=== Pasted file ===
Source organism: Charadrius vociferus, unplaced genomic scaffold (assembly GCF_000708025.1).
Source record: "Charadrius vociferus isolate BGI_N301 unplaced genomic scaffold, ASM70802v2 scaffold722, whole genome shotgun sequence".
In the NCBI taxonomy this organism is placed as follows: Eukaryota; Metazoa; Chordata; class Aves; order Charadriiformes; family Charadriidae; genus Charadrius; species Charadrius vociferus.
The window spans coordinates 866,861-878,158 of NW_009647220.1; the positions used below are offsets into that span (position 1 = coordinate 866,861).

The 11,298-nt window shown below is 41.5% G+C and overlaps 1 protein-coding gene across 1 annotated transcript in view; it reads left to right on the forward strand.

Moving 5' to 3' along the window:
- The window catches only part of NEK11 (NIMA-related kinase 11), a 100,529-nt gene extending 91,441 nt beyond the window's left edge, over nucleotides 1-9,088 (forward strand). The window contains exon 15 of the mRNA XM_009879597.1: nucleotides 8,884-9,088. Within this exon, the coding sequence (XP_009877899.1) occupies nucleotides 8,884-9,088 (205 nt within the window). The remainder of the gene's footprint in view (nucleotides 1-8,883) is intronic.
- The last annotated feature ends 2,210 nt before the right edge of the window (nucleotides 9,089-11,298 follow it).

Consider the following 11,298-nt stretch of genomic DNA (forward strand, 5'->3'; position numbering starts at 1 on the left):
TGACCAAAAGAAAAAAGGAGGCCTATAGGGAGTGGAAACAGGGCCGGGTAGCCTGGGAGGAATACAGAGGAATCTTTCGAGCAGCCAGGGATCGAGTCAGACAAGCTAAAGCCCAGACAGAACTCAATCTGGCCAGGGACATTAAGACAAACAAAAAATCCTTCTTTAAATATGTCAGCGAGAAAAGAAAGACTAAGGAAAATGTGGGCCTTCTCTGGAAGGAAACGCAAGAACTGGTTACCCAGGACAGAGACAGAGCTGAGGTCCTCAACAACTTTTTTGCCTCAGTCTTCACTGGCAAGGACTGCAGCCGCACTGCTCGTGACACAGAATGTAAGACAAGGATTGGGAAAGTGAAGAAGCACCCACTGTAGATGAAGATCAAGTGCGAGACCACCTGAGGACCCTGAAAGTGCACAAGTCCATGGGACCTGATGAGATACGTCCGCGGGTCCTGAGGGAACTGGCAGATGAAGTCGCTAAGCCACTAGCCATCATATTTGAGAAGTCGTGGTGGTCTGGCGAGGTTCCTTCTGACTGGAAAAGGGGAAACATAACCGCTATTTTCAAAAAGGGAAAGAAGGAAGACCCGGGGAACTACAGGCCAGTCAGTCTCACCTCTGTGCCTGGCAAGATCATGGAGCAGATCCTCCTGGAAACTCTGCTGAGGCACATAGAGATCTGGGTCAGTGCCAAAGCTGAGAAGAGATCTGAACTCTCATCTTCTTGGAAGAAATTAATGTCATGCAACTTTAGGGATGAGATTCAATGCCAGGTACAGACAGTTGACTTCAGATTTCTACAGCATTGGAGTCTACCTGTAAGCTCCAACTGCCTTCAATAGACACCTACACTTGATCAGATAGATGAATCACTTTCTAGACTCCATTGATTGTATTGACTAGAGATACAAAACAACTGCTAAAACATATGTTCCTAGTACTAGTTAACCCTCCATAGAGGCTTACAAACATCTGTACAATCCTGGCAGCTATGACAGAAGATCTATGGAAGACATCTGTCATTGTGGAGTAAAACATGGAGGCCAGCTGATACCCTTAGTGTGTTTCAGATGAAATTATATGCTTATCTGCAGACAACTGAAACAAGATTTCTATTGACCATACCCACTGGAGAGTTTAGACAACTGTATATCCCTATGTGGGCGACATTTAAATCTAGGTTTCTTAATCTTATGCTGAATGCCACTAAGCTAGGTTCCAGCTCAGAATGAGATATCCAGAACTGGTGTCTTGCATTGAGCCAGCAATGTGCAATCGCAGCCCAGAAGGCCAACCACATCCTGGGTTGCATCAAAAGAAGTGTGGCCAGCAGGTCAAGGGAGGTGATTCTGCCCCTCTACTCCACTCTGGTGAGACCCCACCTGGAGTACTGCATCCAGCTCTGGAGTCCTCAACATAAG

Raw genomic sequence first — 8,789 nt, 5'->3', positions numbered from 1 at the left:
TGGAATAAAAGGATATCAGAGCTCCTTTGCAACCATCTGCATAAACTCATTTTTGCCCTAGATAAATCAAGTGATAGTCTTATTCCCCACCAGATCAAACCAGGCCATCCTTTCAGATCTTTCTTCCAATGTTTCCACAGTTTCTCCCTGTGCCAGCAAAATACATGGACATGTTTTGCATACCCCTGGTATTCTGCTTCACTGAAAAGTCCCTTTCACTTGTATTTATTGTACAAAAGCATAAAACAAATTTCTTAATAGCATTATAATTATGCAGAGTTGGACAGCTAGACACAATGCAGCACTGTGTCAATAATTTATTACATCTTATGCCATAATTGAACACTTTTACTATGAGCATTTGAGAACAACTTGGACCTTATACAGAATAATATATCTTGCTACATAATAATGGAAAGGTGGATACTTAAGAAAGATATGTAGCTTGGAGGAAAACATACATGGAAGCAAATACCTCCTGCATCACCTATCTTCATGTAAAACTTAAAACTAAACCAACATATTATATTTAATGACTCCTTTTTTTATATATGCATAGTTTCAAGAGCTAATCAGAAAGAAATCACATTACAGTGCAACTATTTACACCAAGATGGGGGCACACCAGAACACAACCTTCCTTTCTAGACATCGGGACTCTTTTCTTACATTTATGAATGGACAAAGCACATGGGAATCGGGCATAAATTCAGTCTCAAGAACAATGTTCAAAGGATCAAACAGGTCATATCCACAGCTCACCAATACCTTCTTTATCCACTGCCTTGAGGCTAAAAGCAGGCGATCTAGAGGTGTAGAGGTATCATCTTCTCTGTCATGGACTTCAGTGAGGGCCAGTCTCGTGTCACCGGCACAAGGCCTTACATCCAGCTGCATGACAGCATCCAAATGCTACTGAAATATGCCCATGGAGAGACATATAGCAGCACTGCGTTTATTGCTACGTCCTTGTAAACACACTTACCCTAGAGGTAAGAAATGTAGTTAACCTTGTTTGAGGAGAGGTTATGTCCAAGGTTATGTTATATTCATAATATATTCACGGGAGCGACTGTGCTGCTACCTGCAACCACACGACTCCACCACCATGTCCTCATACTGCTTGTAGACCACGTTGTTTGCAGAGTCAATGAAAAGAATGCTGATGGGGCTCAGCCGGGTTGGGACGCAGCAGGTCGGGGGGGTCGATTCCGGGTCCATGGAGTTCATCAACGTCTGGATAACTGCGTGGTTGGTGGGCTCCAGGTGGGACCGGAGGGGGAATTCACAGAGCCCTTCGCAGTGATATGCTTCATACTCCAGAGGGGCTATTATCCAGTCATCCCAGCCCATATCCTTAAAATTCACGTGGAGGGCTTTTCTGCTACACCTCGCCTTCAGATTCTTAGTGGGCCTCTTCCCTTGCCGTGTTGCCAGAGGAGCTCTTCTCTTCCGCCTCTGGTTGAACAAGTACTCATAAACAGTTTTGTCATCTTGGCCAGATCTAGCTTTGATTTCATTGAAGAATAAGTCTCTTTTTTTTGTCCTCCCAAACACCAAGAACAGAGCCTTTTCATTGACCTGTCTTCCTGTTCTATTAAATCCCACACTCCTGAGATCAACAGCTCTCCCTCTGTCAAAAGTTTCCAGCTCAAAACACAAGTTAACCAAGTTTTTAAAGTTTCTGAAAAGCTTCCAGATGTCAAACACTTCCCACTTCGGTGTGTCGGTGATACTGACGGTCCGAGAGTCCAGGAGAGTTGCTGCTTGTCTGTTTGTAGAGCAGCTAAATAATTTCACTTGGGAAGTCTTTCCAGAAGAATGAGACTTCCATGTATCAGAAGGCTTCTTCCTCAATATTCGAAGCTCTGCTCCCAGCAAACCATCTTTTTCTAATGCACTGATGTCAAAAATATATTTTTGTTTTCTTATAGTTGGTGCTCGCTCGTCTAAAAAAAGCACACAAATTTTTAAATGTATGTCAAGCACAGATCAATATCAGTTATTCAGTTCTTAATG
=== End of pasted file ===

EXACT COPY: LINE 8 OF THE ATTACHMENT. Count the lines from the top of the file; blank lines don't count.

- The last annotated feature ends 2,210 nt before the right edge of the window (nucleotides 9,089-11,298 follow it).